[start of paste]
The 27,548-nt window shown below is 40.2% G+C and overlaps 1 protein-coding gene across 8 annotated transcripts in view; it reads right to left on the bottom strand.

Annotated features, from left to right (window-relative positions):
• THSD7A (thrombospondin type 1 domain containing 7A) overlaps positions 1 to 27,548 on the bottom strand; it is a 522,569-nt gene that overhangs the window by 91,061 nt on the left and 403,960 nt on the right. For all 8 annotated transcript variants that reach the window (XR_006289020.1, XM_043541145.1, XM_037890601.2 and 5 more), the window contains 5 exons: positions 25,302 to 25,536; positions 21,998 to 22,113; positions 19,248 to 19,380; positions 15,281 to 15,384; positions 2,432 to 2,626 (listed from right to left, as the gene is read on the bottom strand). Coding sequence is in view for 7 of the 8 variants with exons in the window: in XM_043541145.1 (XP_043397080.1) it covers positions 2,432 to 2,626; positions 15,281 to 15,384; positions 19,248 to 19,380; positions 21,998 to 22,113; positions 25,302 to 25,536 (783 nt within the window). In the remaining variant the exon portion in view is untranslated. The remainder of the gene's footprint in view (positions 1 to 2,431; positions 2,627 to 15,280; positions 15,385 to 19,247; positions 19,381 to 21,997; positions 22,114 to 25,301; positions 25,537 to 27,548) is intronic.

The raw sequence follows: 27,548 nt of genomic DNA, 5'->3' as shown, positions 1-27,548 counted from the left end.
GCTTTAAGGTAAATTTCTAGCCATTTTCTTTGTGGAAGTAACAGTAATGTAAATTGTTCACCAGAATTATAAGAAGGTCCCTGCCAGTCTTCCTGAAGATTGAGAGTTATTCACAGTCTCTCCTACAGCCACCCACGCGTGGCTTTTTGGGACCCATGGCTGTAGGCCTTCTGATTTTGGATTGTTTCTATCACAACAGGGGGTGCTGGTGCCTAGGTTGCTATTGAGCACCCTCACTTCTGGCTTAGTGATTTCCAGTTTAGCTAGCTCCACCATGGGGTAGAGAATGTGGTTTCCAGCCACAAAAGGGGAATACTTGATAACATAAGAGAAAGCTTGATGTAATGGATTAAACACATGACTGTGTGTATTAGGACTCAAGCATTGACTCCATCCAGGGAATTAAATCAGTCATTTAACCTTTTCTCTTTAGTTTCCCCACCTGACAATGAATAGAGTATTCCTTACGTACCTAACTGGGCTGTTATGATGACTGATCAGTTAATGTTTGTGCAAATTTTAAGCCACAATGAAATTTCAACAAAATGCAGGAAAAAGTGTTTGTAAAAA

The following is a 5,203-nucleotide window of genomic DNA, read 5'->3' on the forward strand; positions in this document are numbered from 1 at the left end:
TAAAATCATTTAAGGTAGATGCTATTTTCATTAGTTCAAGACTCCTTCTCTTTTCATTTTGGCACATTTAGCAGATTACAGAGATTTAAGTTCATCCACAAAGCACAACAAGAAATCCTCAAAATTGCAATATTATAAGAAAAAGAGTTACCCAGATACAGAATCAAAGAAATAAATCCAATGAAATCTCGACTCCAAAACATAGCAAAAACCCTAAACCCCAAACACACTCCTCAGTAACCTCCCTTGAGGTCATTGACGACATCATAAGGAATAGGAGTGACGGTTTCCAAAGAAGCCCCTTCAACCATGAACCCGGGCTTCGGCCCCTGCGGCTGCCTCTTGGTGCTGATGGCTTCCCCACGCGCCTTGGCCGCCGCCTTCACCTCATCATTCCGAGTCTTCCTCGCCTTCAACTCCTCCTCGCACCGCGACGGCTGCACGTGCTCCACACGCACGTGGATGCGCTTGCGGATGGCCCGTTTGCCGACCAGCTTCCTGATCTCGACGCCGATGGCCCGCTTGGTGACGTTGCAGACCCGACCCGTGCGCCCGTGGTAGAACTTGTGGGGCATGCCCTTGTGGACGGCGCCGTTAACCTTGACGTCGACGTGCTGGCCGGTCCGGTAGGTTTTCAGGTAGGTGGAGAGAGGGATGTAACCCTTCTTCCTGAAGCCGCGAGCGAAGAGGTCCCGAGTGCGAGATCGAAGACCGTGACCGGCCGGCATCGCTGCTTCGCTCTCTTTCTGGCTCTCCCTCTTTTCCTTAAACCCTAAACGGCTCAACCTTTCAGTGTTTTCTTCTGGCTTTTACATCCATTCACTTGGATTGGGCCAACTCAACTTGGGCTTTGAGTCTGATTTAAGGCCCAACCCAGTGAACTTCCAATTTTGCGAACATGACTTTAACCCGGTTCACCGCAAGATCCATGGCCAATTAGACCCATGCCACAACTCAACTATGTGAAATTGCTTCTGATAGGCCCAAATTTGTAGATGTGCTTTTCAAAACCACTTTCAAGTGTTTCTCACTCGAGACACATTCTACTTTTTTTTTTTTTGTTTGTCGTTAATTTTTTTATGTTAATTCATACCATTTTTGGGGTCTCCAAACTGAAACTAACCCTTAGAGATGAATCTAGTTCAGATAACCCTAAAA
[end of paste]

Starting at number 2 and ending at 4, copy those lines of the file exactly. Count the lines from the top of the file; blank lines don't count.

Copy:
Annotated features, from left to right (window-relative positions):
• THSD7A (thrombospondin type 1 domain containing 7A) overlaps positions 1 to 27,548 on the bottom strand; it is a 522,569-nt gene that overhangs the window by 91,061 nt on the left and 403,960 nt on the right. For all 8 annotated transcript variants that reach the window (XR_006289020.1, XM_043541145.1, XM_037890601.2 and 5 more), the window contains 5 exons: positions 25,302 to 25,536; positions 21,998 to 22,113; positions 19,248 to 19,380; positions 15,281 to 15,384; positions 2,432 to 2,626 (listed from right to left, as the gene is read on the bottom strand). Coding sequence is in view for 7 of the 8 variants with exons in the window: in XM_043541145.1 (XP_043397080.1) it covers positions 2,432 to 2,626; positions 15,281 to 15,384; positions 19,248 to 19,380; positions 21,998 to 22,113; positions 25,302 to 25,536 (783 nt within the window). In the remaining variant the exon portion in view is untranslated. The remainder of the gene's footprint in view (positions 1 to 2,431; positions 2,627 to 15,280; positions 15,385 to 19,247; positions 19,381 to 21,997; positions 22,114 to 25,301; positions 25,537 to 27,548) is intronic.

The raw sequence follows: 27,548 nt of genomic DNA, 5'->3' as shown, positions 1-27,548 counted from the left end.